What does the Food Strategy Review mean for farmers?

The recently published, (June 13 2022), food strategy document is an independent review commissioned by the UK government 2018. The government asked Henry Dimbleby the co-founder of restaurant chain Leon and non-executive director of Defra to carry out a comprehensive review of our food system making recommendations so that our food system delivers a safe healthy affordable food regardless of where people live or how much they earn” and “restores and enhances the natural environment for our next generation of this country”

The conflict in Ukraine has shown everyone that domestic food production is a vital contributor to national resilience and food security. Domestic food production can reduce the offshoring of food production to countries that do not meet our high environmental and animal welfare standards. It will also play a critical role in meeting government’s carbon budgets and environmental targets, delivered through farmers and land managers. The governments ambitions are still giving strong support to improvement in the environment with some key objectives below.

  • halt species decline in England by 2030
  • treble woodland creation rates by the end of this Parliament
  • restore 280,000 hectares of peatland in England by 2050
  • protect 30% of our land and sea by 2030
  • improve soil health
  • reduce climate emissions by at least 6Mt CO2 equivalent per annum by 2035

The independent review refers to the 3 strands of land use, the “intensification” of already productive agricultural land, the “sharing” of land between environmental benefits and agricultural production such as agroforestry and the “sparing” of land from any kind of production, purely for the benefit of nature and the environment. Current government policy is designed to facilitate this process through more targeted grant funding, such as the recent “Adding Value” grant which is aimed at growers or producers of agricultural products or businesses processing agricultural and horticultural products. Along with the existing offerings of Countryside Stewardship, Woodland Creation and the new Sustainable Farming Incentive, the government is pinning it hopes on farmers and land managers engaging with this new world of re-focused more targeted funding. While DEFRA maintain the position that the budget available is the same as under the old EU regime, this is somewhat an exercise in smoke and mirrors as the quantum is the same however not every farmer can access the equivalent of their previous Basic Payments Scheme payments.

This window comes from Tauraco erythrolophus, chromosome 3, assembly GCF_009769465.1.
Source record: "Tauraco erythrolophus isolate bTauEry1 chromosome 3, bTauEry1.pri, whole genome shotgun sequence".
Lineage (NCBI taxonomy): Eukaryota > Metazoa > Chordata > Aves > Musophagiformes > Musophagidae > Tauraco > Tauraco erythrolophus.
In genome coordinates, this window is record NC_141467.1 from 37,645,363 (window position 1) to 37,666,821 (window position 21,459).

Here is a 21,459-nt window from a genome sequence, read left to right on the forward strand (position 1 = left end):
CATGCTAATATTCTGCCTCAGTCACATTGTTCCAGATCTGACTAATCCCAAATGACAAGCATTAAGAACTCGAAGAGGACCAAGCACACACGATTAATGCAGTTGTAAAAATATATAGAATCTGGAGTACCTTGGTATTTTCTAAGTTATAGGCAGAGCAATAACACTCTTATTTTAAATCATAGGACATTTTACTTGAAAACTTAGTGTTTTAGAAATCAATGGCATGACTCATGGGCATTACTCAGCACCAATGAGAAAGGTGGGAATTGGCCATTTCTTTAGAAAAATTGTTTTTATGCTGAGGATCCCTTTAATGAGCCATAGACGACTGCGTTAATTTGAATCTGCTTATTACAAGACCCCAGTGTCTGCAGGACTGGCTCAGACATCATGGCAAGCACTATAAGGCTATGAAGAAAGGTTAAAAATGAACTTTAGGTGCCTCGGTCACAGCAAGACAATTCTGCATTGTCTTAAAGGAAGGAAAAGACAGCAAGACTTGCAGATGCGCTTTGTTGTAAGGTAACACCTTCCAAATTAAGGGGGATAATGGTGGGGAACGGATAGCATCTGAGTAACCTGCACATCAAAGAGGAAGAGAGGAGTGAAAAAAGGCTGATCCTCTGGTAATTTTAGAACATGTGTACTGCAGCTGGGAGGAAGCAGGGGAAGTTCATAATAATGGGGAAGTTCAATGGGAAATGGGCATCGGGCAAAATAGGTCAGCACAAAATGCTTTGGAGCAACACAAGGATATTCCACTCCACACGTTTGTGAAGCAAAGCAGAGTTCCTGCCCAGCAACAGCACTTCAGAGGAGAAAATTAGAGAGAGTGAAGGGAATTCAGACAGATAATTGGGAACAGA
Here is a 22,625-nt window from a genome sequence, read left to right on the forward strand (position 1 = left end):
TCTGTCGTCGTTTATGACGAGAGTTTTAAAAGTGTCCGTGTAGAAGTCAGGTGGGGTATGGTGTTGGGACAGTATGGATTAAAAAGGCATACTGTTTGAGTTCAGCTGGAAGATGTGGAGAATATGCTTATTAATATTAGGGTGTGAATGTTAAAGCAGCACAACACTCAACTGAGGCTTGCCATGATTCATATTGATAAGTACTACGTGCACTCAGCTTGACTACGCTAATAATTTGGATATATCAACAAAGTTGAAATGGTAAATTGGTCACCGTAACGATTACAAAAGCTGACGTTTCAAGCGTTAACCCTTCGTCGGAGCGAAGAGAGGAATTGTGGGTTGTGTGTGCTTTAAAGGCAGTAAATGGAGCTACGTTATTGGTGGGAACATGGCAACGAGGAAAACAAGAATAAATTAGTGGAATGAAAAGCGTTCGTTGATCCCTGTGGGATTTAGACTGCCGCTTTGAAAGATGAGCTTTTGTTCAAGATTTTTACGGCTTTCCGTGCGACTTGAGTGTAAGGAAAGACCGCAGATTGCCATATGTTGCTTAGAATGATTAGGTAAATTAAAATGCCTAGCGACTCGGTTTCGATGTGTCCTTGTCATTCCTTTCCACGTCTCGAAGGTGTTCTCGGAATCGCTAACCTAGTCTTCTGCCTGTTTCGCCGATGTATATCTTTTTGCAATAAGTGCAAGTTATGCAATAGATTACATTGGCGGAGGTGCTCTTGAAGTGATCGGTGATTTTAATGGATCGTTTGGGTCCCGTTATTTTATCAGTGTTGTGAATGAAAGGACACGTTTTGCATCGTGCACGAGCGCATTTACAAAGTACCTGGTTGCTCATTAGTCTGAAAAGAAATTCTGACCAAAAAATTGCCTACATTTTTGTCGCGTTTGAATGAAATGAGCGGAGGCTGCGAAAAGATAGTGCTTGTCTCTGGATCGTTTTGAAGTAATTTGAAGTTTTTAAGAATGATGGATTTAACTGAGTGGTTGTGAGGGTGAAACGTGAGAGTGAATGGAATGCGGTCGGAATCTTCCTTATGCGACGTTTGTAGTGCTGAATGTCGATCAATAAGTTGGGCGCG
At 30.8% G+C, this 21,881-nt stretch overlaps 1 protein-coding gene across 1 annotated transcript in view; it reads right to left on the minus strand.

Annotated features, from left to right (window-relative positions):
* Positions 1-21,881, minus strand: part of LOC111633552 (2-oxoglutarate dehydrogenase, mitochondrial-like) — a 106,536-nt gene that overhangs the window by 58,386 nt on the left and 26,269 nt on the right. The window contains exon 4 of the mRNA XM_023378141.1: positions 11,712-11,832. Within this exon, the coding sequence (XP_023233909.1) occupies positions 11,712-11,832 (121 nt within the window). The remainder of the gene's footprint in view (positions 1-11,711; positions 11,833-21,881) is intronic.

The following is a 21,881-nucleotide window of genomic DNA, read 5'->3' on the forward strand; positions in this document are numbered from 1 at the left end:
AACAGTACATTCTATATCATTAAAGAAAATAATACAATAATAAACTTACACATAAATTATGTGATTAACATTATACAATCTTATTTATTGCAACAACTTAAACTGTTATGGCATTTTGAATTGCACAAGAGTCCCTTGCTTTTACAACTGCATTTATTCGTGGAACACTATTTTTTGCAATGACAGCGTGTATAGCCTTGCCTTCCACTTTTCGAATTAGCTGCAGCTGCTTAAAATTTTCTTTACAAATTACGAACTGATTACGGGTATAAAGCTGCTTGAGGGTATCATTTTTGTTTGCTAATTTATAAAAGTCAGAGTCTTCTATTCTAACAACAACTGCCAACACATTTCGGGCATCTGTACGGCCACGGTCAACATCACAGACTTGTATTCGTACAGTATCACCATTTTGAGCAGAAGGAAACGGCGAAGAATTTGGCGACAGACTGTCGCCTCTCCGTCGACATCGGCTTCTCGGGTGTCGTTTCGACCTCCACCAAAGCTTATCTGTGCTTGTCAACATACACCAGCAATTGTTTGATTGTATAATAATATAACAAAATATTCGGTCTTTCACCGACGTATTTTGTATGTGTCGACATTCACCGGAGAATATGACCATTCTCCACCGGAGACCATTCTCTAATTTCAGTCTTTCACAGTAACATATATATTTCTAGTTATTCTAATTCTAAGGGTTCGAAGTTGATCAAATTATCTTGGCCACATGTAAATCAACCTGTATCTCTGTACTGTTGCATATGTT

DEFRA are hoping for around a 70% uptake in Sustainable Farming Incentive applications, however initial feedback from farmers and land managers is that the rewards are not sufficiently attractive to encourage participation at the level hoped. In order to get farmers fully on board with any new scheme the payment rates on offer must adequately reflect any cost incurred and income forgone.

Only once in the life time of Countryside Stewardship have payment rates been increased and that was only on land management options not capital items. Following the recent DEFRA funded Agricultural and Horticultural Development Board Farm Business Reviews, farmers do recognise that effective business planning advice is a key enabler to understand how their business will be affected through the transition period and what support is available. If one agrees that Brexit has provided a once in a generation opportunity to reform our farming policies so that the focus is on sustainable food production’ the key question is what can you do now to work out how to deliver a sustainable future on your farm?

We are currently working with famers to understand how the available schemes will fit with the objectives of their farm businesses and bring the benefits of sustainability, enhanced biodiversity and profitability to the rural economy.

One thing is for certain that government’s food strategy clearly details priorities to create a more prosperous agricultural food sector, the conversation has only really just started, and the question is do you feel that you are best placed to capitalise upon the opportunities that may be available to you?

Talk to a professional who understand what’s on offer from the government, they can help you review your current farming practices and discuss with you the possible opportunities aligned to their objectives.

Tel Tow Law Office 01388 730095.

Posted by Vickers & Barrass on July 21st, 2022

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Vickers & Barrass

Rural Chartered Surveyors offering professional land agency services in the North East.